This is a continuation of my review and notes as I work through Paul McGowan’s book, Audiophile’s Guide: The Stereo – Unlock the Secrets to Great Sound. Here’s a link to the start of this series. In this part, I’ll describe how I set up the grid, performed basic system checks, and got busy with basic tuning. If you’re following along at home, I’m starting on page 100 of the first edition, under the subheading, Setting Up Your Grid.
I’ve never had a listening room with perfectly square walls, so I’m using some inexpensive lasers to create a perfectly square “T” for my grid. I’ve found this far more accurate than measuring the distance from the rear wall, which can be off by nearly an inch in my room!
If you’re curious, the lasers I have are the Firecore F112R and Black & Decker Line Laser, Auto-Leveling With AnglePro (sadly, no longer available). Additionally, no audiophile should be without a laser distance measure like the Bosch GLM165-40. It’s useful for quickly measuring distances, but it can also be used to accurately set toe-in.
As Paul suggests, I’ve used blue painter’s tape to mark the room’s center-line and the top of the “T,” in my case by carefully placing the edge of the tape along the laser lines. Next, I pulled the speakers out from the wall so that the front baffles are directly above the tape lines and the center of the tweeters is 30 in from the side walls. As I mentioned in part 1, I started with the front of the speakers 4 ft 6 in from the rear wall. Paul suggests measuring speaker position from the rear outside edges, but this does not make sense to me since speakers come in all shapes and sizes. For consistency, I’ve always used the tweeter’s center as my reference between different speaker models. This is nothing to get too worried about as long as you are consistent with your system.
I’ve marked the initial speaker locations with pieces of tape on the floor at the midpoints. I have a little pencil mark on the stands to help me align them. I could have used one of the corners, but I thought a center mark would be better for keeping them aligned to the grid since I’ll be rotating the stands for toe-in.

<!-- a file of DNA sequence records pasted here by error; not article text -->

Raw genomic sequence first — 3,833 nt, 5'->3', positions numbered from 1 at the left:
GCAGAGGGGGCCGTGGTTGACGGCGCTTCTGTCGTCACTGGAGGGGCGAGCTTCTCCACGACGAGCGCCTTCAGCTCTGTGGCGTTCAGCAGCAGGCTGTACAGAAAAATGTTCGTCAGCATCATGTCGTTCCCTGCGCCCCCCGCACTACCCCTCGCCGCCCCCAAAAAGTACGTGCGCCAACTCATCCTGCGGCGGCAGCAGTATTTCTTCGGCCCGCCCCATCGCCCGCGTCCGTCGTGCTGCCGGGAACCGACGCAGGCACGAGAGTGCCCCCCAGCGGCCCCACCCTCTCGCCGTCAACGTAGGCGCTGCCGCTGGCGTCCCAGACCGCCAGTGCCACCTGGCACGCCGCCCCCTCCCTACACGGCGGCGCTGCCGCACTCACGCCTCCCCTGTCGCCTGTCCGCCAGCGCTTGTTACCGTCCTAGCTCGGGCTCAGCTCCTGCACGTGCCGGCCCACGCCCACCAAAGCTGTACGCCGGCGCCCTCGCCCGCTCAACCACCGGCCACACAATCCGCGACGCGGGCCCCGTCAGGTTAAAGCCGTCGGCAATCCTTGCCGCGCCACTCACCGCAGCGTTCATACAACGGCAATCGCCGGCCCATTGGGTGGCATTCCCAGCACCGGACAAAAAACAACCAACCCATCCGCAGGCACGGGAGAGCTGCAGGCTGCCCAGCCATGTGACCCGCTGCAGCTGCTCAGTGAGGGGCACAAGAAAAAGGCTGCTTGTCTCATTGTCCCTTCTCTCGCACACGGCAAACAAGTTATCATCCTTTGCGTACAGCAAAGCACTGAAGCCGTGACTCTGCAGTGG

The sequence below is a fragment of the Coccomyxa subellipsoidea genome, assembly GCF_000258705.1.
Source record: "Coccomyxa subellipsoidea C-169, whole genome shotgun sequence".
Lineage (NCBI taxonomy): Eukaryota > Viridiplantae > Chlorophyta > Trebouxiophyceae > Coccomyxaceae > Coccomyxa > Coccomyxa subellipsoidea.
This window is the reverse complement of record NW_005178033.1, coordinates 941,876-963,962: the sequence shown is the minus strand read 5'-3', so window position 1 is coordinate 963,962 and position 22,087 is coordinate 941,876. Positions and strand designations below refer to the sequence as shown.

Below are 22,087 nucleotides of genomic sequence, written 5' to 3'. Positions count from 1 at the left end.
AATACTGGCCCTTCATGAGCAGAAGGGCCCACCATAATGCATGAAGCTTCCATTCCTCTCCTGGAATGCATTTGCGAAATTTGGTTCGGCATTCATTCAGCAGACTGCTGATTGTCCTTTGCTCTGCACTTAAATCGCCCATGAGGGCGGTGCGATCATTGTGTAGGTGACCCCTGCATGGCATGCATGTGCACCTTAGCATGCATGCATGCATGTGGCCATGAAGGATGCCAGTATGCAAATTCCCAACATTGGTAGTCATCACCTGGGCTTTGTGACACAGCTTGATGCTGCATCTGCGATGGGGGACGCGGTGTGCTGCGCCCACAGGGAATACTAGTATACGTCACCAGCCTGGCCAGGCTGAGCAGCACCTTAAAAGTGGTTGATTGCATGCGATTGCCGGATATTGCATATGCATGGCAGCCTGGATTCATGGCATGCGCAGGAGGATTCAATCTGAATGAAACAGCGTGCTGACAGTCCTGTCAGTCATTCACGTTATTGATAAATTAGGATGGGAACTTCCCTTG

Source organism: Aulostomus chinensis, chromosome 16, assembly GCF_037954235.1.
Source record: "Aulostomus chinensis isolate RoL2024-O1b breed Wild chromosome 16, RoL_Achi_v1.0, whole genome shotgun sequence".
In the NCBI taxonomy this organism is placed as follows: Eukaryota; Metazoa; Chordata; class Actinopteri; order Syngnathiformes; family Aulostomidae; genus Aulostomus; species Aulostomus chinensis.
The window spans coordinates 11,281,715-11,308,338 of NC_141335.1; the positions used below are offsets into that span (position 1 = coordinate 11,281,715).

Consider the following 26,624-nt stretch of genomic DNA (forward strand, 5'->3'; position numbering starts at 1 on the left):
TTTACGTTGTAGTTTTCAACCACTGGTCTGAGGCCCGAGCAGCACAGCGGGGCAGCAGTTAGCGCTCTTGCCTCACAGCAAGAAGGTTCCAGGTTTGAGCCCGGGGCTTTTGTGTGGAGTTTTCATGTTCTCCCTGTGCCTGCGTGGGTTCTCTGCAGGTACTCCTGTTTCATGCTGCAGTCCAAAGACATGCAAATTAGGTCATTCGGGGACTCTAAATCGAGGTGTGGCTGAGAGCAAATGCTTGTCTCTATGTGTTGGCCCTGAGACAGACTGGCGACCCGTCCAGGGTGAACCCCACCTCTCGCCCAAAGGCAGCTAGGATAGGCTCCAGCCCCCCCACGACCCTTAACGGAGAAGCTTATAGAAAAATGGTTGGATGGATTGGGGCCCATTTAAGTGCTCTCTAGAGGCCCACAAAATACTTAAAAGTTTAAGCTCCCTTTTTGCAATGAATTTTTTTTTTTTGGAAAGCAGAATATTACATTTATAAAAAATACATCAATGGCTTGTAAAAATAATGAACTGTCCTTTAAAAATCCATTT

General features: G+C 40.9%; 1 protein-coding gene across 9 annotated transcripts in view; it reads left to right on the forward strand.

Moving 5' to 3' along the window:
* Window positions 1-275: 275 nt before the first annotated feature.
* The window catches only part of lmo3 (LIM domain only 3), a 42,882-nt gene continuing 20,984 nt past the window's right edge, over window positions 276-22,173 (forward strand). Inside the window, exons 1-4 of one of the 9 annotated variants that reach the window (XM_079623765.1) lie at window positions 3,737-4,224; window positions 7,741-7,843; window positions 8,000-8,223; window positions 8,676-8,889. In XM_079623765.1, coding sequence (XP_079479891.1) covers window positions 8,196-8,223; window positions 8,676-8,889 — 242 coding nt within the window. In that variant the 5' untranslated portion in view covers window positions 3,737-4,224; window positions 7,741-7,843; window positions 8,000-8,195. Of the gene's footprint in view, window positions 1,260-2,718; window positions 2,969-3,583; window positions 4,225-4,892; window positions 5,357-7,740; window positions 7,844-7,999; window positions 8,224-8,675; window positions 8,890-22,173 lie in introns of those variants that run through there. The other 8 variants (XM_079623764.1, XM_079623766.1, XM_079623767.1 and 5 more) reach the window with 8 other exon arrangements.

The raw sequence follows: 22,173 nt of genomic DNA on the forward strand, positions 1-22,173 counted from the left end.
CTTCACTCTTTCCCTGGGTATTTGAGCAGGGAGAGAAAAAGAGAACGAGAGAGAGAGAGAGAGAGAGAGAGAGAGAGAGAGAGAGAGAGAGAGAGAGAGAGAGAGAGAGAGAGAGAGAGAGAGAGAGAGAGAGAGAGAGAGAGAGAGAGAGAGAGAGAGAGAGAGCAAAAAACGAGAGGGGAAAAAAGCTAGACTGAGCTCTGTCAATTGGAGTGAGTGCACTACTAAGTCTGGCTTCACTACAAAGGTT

My initial ear-to-tweeter distance was 6 ft 2. With the chair in place, I set the toe-in by firing my distance measure from the center of the baffle above the tweeter and rotating the stands until I saw the red laser dot appear on the outside edge of the listening chair. After doing so, I re-checked the tweeter to wall distance and verified alignment to the grid. Note that the monoblocks are hanging from the speaker terminals in the photo below. Not something you see very often!
On page 106, under the heading, Getting Into Position, Paul walks us through the first six tracks on his Audiophile Guide’s Reference Disc to verify channels and phase. I know that the Orchard Audio monoblocks invert phase, so I have swapped positive and negative connections at the speaker’s terminals. The system passed the checks with flying colors.
The next step, Time to Get Boppin’, involves playing track 7, Chris Brunhaver running up and down the base scale. The goal here is to evaluate bass tone, attack, resonance, and evenness from different positions along the center line. Things sounded decent from the initial location, but the bottom notes were relatively weak. Gradually moving forward did not help, but moving back a foot and a half or so made a pretty big difference without harming the rest of the range. This new location has an ear to tweeter distance of 7 ft 4 in.
Moving on to evaluating The Center Image with tracks 9 and 10, the soundstage and vocals sounded a little congested. To solve this, I added another tape mark 4 in outside of the speakers’ current positions, moved them over, and re-set toe-in. The vocals lost some of their “flesh and bone” character in this new location, so I moved the speakers 4 in closer together, splitting the difference. Ah, that sounds right!
Making it Palpable, on page 111, is about achieving depth. For this, Paul directs us to repeat tracks 9 and 10 until we “find the perfect balance of center image specificity, realistic depth, and wide soundstage.” I was getting close, but the top end from the ring radiator tweeters was a little too assertive, bringing the image too far forward. To address this, I towed the speakers out a bit. I paced tape marks on the back wall a foot off of the centerline and rotated the speakers until the laser hit the marks. This was necessary because the toe-in angle exceeded the width of my chair.
Fine Tuning Depth involves listening to three tracks starting at number 11. These are recordings of a group of singers who are positioned progressively further from the microphone. The setup pictured above renders the singers in realistic space, with the latter two tracks sounding like they are coming from a point beyond the back wall. With the right volume setting, track 14 sounds about as lifelike as anything I’ve heard in this room.
There’s still much work to do, including integrating the SVS 3000 Micro subs, but with Paul’s help, I now have the room and system dialed in well enough to deliver engaging listening experiences. It’s hard to turn the system off. Until next time…I’ll be enjoying the music.